221. In spite of this assertion, witnesses from other Government departments pointed out a number of disadvantages with attempting to limit non-EEA applications through Home Office regulations. The Home Office itself stated that preventing Tier 1 migrants from applying for medical training posts contradicted its own policy of attempting to attract young, well qualified and highly paid people to the UK:

    This proposal is, of course, an exception in the policy behind HSMP and Tier 1—to attract the brightest and best by offering free access to the labour market.[258]

222. The FCO expressed a similar view, describing the changes as an "unwelcome precedent" which ran "counter to the essence of Tier 1" (the HSMP strand) of the new immigration system.[259] The FCO pointed out that sudden or excessive restrictions on opportunities for non-EEA doctors would potentially damage relationships with countries such as India:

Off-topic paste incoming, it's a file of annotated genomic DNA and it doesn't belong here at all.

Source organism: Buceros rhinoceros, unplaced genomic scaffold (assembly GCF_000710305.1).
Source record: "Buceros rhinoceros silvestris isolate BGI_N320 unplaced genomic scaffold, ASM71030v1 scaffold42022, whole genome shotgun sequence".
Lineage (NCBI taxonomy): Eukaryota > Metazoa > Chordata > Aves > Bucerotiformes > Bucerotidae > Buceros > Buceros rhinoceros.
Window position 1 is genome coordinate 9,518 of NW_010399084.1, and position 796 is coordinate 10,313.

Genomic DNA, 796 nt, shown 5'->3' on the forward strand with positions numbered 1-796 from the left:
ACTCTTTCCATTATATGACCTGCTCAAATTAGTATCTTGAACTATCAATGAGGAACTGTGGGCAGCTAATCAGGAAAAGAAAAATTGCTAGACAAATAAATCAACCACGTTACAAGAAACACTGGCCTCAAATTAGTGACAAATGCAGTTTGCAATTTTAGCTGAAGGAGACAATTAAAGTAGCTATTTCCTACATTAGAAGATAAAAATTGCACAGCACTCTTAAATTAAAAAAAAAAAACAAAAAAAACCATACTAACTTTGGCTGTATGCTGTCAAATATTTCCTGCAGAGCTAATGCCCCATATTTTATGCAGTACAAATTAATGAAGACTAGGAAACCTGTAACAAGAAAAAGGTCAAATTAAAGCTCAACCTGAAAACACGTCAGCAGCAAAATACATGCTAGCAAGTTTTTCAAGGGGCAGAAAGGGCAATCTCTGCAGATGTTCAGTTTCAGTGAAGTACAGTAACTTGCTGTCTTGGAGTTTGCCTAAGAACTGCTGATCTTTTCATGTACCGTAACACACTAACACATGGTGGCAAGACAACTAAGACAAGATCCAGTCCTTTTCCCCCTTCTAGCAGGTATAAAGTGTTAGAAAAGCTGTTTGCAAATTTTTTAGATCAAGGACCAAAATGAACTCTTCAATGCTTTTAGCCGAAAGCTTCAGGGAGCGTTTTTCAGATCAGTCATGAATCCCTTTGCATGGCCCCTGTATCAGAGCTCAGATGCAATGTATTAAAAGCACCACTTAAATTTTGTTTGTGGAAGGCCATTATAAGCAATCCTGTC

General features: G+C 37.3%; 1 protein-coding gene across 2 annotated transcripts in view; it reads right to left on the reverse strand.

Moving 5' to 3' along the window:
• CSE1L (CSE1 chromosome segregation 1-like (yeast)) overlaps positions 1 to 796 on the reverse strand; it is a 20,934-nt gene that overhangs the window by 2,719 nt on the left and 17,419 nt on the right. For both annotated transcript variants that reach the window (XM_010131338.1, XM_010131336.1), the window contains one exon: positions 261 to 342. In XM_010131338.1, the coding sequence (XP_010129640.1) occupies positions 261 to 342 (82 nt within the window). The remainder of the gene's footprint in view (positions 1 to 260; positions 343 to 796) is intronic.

The implementation of measures to prevent access to specialist training by non-EEA doctors would not be welcomed by the Indian Government or medical bodies. As we have said above, in recent years this issue has been top of their agenda in discussions on migration and restrictions on access would be very likely to create difficulties for our wider bilateral relationship.[260]

223. Finally, the Home Office made clear that it had agreed to make restrictions on a "temporary" basis only, in order to address the "immediate difficulties" experienced by the Department of Health. Its submission emphasised the need for the Department to quickly put in place an alternative solution:

    We know the Department of Health believes it urgently needs its own sustainable solutions to workforce planning problems and has acknowledged that a solution using immigration rules is only a stop gap.[261]

OTHER POLICY OPTIONS

Limiting non-EEA applications